Insurance Expansions: Do They Hurt Those They are Designed to Help?

14 Pages Posted: 14 Sep 2007  

Barak D. Richman

Duke University - School of Law

Abstract

Seeking to redress health disparities across income and race, many policymakers mandate health insurance benefits, presuming that equalized benefits will help equalize use of beneficial health services. This paper tests that presumption by measuring health care use by a diverse population with comprehensive health insurance. Focusing on use of mental health care and pharmaceuticals, it finds that even when insurance benefits and access are constant, whites and those with high incomes consume more of these benefits than other people do. This suggests that privileged classes extract more health care services even when everyone pays equal premiums for equal insurance coverage.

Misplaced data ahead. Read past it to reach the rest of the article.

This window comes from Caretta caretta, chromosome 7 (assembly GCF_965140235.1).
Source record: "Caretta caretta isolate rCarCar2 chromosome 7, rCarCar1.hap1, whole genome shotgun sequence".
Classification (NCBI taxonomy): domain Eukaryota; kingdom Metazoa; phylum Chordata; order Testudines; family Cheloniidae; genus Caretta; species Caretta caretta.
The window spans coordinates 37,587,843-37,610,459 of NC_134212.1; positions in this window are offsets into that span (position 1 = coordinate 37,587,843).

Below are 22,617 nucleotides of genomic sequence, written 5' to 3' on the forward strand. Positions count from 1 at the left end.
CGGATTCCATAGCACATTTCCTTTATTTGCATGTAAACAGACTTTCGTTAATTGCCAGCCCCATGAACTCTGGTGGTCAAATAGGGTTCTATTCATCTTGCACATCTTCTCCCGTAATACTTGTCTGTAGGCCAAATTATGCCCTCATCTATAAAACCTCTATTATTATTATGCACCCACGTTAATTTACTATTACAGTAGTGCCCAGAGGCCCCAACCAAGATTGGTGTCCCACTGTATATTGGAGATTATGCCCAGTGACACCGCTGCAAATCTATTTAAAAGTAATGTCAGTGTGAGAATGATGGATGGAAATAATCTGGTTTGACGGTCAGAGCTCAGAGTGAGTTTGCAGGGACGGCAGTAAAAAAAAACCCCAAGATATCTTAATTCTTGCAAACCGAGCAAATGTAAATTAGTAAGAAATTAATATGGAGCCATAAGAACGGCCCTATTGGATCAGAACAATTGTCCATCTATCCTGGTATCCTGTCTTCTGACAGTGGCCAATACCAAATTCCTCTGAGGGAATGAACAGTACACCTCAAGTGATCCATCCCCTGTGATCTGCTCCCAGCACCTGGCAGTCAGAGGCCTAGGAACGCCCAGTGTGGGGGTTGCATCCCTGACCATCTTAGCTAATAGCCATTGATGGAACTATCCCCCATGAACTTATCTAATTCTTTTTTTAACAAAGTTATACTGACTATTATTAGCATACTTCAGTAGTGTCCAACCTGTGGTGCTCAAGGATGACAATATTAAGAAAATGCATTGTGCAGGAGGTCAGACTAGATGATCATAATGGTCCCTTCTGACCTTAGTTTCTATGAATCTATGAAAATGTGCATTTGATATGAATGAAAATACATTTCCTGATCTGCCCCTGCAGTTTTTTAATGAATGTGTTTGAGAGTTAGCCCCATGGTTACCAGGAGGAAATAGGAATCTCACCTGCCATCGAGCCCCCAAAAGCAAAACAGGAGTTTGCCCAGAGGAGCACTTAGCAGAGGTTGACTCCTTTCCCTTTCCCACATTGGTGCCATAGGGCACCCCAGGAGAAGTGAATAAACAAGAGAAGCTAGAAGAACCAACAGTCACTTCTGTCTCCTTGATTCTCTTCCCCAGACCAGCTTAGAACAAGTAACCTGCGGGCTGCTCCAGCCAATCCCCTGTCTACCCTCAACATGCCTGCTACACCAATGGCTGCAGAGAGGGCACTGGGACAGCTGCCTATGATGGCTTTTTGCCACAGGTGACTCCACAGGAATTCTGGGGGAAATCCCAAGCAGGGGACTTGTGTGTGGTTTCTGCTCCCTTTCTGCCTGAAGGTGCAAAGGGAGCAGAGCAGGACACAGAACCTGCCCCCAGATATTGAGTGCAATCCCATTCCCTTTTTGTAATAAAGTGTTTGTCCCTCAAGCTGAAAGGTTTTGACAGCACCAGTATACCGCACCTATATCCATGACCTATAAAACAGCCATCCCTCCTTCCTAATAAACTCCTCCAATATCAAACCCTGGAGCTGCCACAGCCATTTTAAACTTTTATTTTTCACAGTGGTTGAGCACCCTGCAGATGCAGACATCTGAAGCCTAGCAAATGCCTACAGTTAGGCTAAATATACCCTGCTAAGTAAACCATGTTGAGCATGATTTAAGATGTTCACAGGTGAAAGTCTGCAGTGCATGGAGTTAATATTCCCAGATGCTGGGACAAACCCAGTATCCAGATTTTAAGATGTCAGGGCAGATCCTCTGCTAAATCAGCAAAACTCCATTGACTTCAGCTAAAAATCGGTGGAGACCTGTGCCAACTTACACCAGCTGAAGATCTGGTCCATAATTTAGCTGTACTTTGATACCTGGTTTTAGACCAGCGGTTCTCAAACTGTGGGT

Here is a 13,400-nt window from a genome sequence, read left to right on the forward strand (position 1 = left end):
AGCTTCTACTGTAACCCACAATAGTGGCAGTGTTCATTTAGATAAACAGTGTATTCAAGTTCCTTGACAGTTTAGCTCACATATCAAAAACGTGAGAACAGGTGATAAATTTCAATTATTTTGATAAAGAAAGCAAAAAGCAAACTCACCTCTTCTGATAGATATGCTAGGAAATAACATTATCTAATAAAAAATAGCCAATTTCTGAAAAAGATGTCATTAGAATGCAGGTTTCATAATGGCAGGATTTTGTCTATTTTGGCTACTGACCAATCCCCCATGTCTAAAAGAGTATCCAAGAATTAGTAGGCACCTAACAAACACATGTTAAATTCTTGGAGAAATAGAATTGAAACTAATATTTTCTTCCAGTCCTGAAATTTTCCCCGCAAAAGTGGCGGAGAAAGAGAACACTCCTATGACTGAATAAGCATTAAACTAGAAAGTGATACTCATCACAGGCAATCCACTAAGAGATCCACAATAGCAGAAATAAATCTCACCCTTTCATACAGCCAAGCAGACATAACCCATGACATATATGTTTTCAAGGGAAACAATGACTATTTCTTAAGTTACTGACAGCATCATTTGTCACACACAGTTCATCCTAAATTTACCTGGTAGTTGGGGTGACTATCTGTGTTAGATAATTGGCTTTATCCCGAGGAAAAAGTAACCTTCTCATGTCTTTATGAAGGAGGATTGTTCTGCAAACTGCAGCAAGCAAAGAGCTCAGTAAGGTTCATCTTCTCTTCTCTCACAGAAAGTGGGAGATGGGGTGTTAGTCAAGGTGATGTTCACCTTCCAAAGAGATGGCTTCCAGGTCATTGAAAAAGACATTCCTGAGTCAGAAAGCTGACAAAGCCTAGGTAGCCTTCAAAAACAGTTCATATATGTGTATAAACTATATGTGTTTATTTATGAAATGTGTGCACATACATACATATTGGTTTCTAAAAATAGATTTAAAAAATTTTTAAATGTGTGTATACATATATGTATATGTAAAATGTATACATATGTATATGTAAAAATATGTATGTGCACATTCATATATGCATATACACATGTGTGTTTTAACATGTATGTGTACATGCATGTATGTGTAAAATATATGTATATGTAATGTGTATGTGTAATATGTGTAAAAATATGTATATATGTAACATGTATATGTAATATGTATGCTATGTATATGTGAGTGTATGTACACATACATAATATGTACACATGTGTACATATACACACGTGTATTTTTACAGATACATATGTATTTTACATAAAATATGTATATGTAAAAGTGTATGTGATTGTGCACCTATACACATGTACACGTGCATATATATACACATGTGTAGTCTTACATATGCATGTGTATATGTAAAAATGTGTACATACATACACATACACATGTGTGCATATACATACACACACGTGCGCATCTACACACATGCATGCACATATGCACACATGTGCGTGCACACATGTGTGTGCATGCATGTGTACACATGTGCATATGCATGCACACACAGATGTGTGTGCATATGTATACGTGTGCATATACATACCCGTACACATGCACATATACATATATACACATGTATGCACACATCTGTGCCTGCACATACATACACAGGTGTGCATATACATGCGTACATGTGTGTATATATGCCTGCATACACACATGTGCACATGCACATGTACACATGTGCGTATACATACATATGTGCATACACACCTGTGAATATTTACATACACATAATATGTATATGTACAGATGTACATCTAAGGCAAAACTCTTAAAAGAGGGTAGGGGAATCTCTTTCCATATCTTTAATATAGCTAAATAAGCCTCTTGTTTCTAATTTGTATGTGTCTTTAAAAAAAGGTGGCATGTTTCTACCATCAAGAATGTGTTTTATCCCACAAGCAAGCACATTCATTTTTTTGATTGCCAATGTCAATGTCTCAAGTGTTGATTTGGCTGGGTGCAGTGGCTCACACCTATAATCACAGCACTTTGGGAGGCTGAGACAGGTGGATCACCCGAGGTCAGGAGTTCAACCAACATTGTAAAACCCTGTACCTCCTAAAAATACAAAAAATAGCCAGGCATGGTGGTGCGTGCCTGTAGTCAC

Suggested Citation

Richman, Barak D., Insurance Expansions: Do They Hurt Those They are Designed to Help?. Health Affairs, Vol. 26, No. 5, 2007; Duke Law School Legal Studies Paper No. 169. Available at SSRN: https://ssrn.com/abstract=1014050

Barak D. Richman (Contact Author)

Duke University - School of Law ( email )

210 Science Drive
Box 90362
Durham, NC 27708
United States
919-613-7244 (Phone)
919-613-7231 (Fax)

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